The primary screen aims to establish lead structures, namely those with sufficient activity against target species at a suitably low dose to warrant further study. Since most agrochemical companies screen thousands of chemicals each year, this process is both costly and crucial (Table 2.6). Thus, if selection criteria are low, many compounds of marginal activity will be selected and screening costs may become astronomical, but if standards are too high, a potential lead may be missed. Since it is practically impossible to screen all compounds in the field, companies attempt to simulate these conditions in glasshouses or controlled environments. In this way, new chemicals are commonly applied to glasshouse-grown weeds and crops, and any growth regulatory or phytotoxic symptoms are scored visually at regular intervals. Interestingly, new compounds are routinely tested in other primary screens, for example molecules synthesised as herbicides will be tested for fungicidal or insecticidal activity. Indeed, quite surprising results have been reported from such screens with the generation of new leads (e.g. Giles, 1989).

Table 2.6 Costs for the development of an agricultural chemical (modified from Giles, 1989).

Development phase

Length(years)

Compounds tested per eventual registered product

Total costs (£ million)

First synthesis and glasshouse

1

22 500a

45

screens

Re-synthesis and first field

2

150

1

experiments

Optimisation of synthesis, large-scale

2

7.5

7

field trials and product safety

Further optimisation of synthesis, full

3

1.5

8

field development, product safety and

registration

Totals

8

1

61

a Note that Berg et al.(1999) considered this 'hit rate' to be in the region of 1 in 46,000 for 1995, as a result of increasing competition, environmental issues and toxicological considerations.

a Note that Berg et al.(1999) considered this 'hit rate' to be in the region of 1 in 46,000 for 1995, as a result of increasing competition, environmental issues and toxicological considerations.

In vitro In vivo

In vivo In vivo

In vitro In vivo

In vivo In vivo

Throughput per year

1,000,000 50,000-100,000

20,000 100

Figure 2.2 Modern herbicide screening.

Throughput per year

1,000,000 50,000-100,000

20,000 100

Amount needed

Micrograms 1-10mg

100mg Grams

Figure 2.2 Modern herbicide screening.

Most companies have now introduced high throughput technologies (HTTs) into their discovery processes (Figure 2.2). HTT refers to a range of tools and techniques to enable rapid and parallel experiments, such as herbicide screening, to increase productivity and the development of new leads. The benefits of high throughput screening can include:

1 faster discovery and optimisation of new lead compounds,

2 greater efficiency and productivity,

3 faster and improved target innovation, and

4 faster optimisation of the formulation process.

Examples in use include Lemna plants, green algae, cell suspensions from target weeds and germinating cress (Lepidum sativum L.) seeds arranged, for example, in 96 well plates. Robotics and automated assays are used to note changes in control populations. In vitro high throughput screens may reveal new classes of herbicide chemistry. Processes such as combinatorial chemistry have been developed for this purpose (e.g. see Ridley et al., 1998 for a detailed account). The modern screening process therefore starts with a large chemical library and assumes a maximum hit-rate of 0.1%, at best.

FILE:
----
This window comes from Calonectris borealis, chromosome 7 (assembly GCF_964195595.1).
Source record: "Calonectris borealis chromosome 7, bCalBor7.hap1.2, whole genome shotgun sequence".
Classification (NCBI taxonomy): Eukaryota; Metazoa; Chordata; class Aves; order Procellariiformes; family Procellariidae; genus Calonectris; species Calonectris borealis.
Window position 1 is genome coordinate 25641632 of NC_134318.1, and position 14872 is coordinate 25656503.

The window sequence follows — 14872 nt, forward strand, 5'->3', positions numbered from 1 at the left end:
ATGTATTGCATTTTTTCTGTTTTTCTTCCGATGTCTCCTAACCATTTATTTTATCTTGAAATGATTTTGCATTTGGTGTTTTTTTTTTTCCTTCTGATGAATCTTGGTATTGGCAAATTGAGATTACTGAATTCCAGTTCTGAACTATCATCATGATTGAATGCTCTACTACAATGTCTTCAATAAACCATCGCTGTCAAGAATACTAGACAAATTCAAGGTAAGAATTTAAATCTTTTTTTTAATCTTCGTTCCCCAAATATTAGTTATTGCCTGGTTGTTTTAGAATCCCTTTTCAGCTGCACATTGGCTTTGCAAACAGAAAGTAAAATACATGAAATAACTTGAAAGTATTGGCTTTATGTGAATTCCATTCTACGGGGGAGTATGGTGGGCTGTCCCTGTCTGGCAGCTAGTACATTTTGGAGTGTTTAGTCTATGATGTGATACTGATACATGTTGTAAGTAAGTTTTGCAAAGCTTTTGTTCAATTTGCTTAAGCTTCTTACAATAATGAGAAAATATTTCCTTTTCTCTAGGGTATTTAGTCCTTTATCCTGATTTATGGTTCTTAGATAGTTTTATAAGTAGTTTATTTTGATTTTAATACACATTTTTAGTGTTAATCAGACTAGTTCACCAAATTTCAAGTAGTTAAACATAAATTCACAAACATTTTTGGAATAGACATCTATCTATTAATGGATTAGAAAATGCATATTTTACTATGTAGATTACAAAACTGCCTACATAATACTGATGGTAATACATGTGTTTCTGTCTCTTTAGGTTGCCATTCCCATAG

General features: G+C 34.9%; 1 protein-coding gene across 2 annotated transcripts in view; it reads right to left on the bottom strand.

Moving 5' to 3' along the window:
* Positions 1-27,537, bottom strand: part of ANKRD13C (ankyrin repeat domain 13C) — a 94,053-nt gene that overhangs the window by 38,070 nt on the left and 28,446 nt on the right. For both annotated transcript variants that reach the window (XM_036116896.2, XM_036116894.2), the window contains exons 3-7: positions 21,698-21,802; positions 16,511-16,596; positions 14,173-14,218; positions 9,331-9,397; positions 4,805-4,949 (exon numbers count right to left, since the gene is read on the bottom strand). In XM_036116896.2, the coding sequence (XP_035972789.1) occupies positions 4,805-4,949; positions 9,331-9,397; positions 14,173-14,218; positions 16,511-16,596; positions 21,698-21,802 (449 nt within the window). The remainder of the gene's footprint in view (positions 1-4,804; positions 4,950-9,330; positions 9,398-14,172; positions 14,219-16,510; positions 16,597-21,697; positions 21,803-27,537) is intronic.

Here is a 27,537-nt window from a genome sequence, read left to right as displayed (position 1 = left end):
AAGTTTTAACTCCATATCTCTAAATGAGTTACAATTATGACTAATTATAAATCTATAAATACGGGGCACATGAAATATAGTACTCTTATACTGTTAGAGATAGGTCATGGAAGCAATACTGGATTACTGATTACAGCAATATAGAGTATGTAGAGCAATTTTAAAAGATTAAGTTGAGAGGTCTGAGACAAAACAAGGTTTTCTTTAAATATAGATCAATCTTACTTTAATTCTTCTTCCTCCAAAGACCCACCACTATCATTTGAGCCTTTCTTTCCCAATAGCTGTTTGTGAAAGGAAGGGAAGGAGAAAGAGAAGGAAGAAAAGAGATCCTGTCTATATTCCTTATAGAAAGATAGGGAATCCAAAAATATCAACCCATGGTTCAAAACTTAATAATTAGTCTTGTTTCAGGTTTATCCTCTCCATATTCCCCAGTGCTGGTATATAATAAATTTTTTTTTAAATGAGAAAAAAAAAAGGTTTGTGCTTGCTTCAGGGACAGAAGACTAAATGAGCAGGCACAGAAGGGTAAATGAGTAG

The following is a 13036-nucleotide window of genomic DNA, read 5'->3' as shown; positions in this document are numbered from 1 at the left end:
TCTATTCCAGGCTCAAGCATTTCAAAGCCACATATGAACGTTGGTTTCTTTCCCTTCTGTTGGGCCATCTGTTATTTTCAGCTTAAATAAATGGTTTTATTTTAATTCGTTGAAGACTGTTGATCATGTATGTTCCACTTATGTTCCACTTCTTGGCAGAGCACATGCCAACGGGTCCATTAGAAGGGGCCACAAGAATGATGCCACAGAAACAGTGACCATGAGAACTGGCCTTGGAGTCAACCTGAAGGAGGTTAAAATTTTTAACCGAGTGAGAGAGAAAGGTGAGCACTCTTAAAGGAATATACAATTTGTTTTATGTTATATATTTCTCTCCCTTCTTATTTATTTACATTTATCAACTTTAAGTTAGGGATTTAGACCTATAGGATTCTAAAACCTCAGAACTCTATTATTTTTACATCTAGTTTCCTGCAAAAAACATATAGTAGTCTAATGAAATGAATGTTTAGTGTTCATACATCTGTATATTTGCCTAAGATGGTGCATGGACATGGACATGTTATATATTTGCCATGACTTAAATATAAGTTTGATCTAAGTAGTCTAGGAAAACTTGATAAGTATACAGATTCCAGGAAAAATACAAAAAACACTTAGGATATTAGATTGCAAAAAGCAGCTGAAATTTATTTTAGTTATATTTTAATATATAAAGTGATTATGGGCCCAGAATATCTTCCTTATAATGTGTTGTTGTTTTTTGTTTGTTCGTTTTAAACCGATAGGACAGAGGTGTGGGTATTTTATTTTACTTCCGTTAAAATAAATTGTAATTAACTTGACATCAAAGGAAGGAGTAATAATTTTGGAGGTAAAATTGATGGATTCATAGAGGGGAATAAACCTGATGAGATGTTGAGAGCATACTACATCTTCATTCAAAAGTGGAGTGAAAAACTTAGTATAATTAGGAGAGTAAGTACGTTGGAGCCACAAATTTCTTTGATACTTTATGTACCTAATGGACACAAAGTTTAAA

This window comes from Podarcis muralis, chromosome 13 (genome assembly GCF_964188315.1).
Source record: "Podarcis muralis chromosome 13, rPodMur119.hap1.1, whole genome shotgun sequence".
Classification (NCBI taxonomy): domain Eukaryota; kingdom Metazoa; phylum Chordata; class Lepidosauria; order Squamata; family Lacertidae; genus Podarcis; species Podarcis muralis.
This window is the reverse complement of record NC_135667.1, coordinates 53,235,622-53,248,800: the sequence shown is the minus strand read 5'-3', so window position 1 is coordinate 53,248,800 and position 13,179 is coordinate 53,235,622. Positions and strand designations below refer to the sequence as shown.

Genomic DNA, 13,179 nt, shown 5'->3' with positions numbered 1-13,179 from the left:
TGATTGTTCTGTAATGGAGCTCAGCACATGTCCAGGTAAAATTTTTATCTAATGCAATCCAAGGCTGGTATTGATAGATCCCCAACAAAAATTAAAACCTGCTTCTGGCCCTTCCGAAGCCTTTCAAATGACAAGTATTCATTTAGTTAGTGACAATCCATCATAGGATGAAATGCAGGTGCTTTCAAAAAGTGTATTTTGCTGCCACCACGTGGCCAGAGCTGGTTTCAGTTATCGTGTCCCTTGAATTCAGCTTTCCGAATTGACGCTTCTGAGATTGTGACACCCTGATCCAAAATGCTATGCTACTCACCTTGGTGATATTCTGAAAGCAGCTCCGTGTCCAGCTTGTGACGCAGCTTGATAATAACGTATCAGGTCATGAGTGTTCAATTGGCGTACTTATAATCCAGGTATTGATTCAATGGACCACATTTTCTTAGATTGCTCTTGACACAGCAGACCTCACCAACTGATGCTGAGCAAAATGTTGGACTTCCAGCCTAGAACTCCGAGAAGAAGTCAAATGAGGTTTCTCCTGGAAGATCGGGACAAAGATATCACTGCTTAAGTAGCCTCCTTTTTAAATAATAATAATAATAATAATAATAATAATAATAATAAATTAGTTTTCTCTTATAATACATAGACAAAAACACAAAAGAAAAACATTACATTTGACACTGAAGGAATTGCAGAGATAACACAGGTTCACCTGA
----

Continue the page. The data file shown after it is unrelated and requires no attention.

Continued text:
Weed spectrum

Crop selectivity

Speed of action

Formulation and > compatibility with other products

Systemicity in the plant

Crop selectivity

Dosage needed

Speed of action

Formulation and > compatibility with other products

Systemicity in the plant

Persistence in the environment

Leaching to groundwater

Animal and mammalian toxicity

Figure 2.3 Information needed to optimise herbicide development.

It is the aim of the secondary screen to optimise these initial observations by further chemistry to yield compounds with the desired characteristics for commercial potential. To be successful, a logical sequence of further study is necessary to establish whether the new structures are sufficiently active or novel to warrant further development. Thus, the characteristics shown in Figure 2.3 need to be precisely tested, with a clear list of priorities. Furthermore, biologists and chemists need to work closely if such optimisation is to be achieved.

Field Screens are used to test hypotheses formulated in laboratory and glasshouse testing, and so confirm that molecules are as active in the field as initially predicted. These screens form the basis of many decisions that may yet seal the fate of a new herbicide class. Certainly, promise must be confirmed before very expensive and thorough toxico-logical and environmental studies are pursued. Compounds showing reliable and reproducible activity in the glasshouse may prove unpredictable in the field when exposed to a wide range of environmental and climatic constraints. Thus, extensive field evaluation is needed to ensure that, for example, the compound is adequately formulated (e.g. for rainfastness, cuticule penetration, and compatibility with other pesticides) and used at the correct growth stages to give optimal weed control with minimal crop damage.

To satisfy the aforementioned criteria takes many years and the investment of huge sums of money (Table 2.6). However, as stated by Giles (1989), 'those companies which are able to optimise these processes to reduce their risks but to take advantage of opportunities arising from new types of chemistry ... have a good chance of discovering products with which to ensure their future; those that do not will have less chance of finding products and a reduced chance of survival'.